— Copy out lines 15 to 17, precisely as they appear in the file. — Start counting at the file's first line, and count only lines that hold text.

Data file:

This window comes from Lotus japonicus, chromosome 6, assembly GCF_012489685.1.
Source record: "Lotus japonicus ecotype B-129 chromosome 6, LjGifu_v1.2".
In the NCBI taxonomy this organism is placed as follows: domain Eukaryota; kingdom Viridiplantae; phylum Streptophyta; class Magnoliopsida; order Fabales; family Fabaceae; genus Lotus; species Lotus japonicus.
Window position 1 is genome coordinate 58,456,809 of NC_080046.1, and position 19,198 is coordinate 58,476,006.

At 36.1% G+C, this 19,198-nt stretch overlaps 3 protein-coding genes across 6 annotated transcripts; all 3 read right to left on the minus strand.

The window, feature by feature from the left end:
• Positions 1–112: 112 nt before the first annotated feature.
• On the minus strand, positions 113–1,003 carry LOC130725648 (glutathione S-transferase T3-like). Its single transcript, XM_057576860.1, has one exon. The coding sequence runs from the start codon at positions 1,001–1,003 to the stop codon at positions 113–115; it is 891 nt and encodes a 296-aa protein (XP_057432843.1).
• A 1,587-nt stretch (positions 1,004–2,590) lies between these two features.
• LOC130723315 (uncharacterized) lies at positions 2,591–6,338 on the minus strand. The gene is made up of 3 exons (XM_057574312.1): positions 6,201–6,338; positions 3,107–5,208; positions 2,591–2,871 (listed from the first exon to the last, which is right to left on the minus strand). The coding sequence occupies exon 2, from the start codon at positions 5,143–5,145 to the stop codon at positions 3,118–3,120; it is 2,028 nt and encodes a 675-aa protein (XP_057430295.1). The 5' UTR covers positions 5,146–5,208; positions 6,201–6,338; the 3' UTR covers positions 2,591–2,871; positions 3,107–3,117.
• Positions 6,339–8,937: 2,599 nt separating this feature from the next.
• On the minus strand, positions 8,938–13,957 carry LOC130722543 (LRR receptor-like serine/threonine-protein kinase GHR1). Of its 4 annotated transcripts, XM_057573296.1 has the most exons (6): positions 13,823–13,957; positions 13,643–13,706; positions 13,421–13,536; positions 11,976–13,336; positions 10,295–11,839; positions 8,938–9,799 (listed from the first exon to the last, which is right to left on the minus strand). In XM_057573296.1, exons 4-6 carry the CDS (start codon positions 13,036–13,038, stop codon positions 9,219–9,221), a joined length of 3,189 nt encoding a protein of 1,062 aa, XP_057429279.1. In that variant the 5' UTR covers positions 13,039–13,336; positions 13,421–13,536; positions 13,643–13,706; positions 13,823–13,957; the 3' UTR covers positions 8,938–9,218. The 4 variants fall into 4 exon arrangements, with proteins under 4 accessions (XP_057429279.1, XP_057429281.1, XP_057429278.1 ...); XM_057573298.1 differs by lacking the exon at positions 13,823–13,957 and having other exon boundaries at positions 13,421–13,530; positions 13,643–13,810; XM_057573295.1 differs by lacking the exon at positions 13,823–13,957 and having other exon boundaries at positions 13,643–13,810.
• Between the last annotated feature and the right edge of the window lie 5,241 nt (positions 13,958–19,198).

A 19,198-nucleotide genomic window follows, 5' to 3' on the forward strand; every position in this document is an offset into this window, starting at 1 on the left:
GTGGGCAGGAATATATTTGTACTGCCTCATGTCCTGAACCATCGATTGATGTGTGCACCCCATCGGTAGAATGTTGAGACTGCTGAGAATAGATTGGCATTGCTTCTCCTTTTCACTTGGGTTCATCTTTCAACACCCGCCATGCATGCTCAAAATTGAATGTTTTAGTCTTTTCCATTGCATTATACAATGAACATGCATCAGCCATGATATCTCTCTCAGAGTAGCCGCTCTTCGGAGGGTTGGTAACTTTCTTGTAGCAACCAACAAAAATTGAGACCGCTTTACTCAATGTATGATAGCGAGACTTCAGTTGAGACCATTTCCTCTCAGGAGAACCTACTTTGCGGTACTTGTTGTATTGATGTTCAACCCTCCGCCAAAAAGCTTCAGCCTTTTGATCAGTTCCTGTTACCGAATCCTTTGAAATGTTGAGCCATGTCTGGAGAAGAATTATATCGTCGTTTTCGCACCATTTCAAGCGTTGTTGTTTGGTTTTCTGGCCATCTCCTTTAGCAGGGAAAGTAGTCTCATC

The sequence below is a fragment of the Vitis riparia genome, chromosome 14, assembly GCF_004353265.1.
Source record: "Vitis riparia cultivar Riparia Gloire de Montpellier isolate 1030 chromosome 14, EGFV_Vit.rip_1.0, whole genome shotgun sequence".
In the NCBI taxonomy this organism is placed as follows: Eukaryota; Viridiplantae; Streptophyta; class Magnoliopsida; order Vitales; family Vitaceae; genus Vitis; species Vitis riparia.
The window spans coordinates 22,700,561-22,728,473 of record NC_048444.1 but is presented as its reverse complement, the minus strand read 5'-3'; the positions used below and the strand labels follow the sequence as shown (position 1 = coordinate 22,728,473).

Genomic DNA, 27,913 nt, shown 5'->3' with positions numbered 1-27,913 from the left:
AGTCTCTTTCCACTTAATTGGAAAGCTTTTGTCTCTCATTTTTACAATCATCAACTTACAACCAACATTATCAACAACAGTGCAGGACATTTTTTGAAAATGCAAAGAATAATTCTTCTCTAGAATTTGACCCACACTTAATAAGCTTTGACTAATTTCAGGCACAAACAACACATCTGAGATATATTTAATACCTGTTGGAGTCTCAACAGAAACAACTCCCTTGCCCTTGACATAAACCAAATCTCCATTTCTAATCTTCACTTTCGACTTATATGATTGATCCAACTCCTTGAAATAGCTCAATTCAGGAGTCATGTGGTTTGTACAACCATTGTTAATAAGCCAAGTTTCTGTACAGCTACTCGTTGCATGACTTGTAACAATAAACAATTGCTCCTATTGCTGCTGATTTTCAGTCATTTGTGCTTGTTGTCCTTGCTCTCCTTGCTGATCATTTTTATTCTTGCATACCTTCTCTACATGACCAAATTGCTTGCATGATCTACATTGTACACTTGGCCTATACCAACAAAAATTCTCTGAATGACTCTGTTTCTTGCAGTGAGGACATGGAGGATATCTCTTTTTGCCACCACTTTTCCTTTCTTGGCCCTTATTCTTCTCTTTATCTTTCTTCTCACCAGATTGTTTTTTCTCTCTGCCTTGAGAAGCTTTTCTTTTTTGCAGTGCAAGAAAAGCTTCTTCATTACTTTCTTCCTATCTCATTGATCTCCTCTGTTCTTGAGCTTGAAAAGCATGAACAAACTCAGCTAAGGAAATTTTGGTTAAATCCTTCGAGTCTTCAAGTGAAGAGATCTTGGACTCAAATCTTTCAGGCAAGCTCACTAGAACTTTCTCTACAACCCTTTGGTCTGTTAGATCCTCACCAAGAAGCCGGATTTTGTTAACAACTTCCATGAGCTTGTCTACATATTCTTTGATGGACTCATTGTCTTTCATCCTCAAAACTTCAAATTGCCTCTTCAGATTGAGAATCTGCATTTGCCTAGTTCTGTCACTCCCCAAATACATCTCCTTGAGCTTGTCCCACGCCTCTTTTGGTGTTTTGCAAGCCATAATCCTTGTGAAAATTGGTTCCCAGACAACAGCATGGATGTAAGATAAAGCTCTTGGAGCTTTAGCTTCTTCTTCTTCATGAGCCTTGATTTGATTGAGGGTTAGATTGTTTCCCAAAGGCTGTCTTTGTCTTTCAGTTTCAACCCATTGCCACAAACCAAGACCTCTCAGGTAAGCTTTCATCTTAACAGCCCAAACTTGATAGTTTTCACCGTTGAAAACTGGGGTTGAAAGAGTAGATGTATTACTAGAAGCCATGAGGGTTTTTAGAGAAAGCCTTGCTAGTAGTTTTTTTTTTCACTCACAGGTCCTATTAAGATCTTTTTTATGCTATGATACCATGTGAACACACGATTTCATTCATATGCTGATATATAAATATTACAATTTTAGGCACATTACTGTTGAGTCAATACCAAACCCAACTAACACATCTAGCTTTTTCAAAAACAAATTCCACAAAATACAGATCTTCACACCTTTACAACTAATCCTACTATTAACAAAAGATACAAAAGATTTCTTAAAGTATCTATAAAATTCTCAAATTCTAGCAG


GTGGGCAGGAATATATTTGTACTGCCTCATGTCCTGAACCATCGATTGATGTGTGCACCCCATCGGTAGAATGTTGAGACTGCTGAGAATAGATTGGCATTGCTTCTCCTTTTCACTTGGGTTCATCTTTCAACACCCGCCATGCATGCTCAAAATTGAATGTTTTAGTCTTTTCCATTGCATTATACAATGAACATGCATCAGCCATGATATCTCTCTCAGAGTAGCCGCTCTTCGGAGGGTTGGTAACTTTCTTGTAGCAACCAACAAAAATTGAGACCGCTTTACTCAATGTATGATAGCGAGACTTCAGTTGAGACCATTTCCTCTCAGGAGAACCTACTTTGCGGTACTTGTTGTATTGATGTTCAACCCTCCGCCAAAAAGCTTCAGCCTTTTGATCAGTTCCTGTTACCGAATCCTTTGAAATGTTGAGCCATGTCTGGAGAAGAATTATATCGTCGTTTTCGCACCATTTCAAGCGTTGTTGTTTGGTTTTCTGGCCATCTCCTTTAGCAGGGAAAGTAGTCTCATC

The sequence below is a fragment of the Vitis riparia genome, chromosome 14, assembly GCF_004353265.1.
Source record: "Vitis riparia cultivar Riparia Gloire de Montpellier isolate 1030 chromosome 14, EGFV_Vit.rip_1.0, whole genome shotgun sequence".